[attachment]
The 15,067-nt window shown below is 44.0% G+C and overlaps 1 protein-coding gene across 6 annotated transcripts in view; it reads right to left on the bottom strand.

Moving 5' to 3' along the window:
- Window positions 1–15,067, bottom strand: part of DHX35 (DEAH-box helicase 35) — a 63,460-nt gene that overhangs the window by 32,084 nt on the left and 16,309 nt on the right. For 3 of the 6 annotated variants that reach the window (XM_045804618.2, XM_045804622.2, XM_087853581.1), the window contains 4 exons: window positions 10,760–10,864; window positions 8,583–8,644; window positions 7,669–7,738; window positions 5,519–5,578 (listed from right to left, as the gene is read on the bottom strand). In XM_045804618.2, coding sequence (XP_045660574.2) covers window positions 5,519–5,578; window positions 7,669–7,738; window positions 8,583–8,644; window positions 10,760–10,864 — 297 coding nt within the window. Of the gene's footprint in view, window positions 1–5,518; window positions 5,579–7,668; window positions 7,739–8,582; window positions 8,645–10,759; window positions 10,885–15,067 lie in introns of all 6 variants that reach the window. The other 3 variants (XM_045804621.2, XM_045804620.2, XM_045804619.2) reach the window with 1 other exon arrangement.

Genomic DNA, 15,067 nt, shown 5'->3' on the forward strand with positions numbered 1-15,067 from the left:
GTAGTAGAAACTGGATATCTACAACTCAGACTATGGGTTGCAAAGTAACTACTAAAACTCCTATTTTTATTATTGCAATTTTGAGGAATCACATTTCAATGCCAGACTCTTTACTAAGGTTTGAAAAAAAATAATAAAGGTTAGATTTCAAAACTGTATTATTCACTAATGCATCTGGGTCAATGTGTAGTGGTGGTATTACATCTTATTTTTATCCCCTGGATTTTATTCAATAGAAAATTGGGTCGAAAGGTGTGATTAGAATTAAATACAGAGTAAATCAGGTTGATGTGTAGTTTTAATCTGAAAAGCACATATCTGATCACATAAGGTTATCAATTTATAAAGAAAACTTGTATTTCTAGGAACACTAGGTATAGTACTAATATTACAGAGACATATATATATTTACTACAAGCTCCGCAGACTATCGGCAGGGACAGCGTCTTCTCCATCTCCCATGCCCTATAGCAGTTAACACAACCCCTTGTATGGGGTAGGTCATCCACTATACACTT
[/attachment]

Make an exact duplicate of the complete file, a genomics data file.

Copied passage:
The 15,067-nt window shown below is 44.0% G+C and overlaps 1 protein-coding gene across 6 annotated transcripts in view; it reads right to left on the bottom strand.

Moving 5' to 3' along the window:
- Window positions 1–15,067, bottom strand: part of DHX35 (DEAH-box helicase 35) — a 63,460-nt gene that overhangs the window by 32,084 nt on the left and 16,309 nt on the right. For 3 of the 6 annotated variants that reach the window (XM_045804618.2, XM_045804622.2, XM_087853581.1), the window contains 4 exons: window positions 10,760–10,864; window positions 8,583–8,644; window positions 7,669–7,738; window positions 5,519–5,578 (listed from right to left, as the gene is read on the bottom strand). In XM_045804618.2, coding sequence (XP_045660574.2) covers window positions 5,519–5,578; window positions 7,669–7,738; window positions 8,583–8,644; window positions 10,760–10,864 — 297 coding nt within the window. Of the gene's footprint in view, window positions 1–5,518; window positions 5,579–7,668; window positions 7,739–8,582; window positions 8,645–10,759; window positions 10,885–15,067 lie in introns of all 6 variants that reach the window. The other 3 variants (XM_045804621.2, XM_045804620.2, XM_045804619.2) reach the window with 1 other exon arrangement.

Genomic DNA, 15,067 nt, shown 5'->3' on the forward strand with positions numbered 1-15,067 from the left:
GTAGTAGAAACTGGATATCTACAACTCAGACTATGGGTTGCAAAGTAACTACTAAAACTCCTATTTTTATTATTGCAATTTTGAGGAATCACATTTCAATGCCAGACTCTTTACTAAGGTTTGAAAAAAAATAATAAAGGTTAGATTTCAAAACTGTATTATTCACTAATGCATCTGGGTCAATGTGTAGTGGTGGTATTACATCTTATTTTTATCCCCTGGATTTTATTCAATAGAAAATTGGGTCGAAAGGTGTGATTAGAATTAAATACAGAGTAAATCAGGTTGATGTGTAGTTTTAATCTGAAAAGCACATATCTGATCACATAAGGTTATCAATTTATAAAGAAAACTTGTATTTCTAGGAACACTAGGTATAGTACTAATATTACAGAGACATATATATATTTACTACAAGCTCCGCAGACTATCGGCAGGGACAGCGTCTTCTCCATCTCCCATGCCCTATAGCAGTTAACACAACCCCTTGTATGGGGTAGGTCATCCACTATACACTT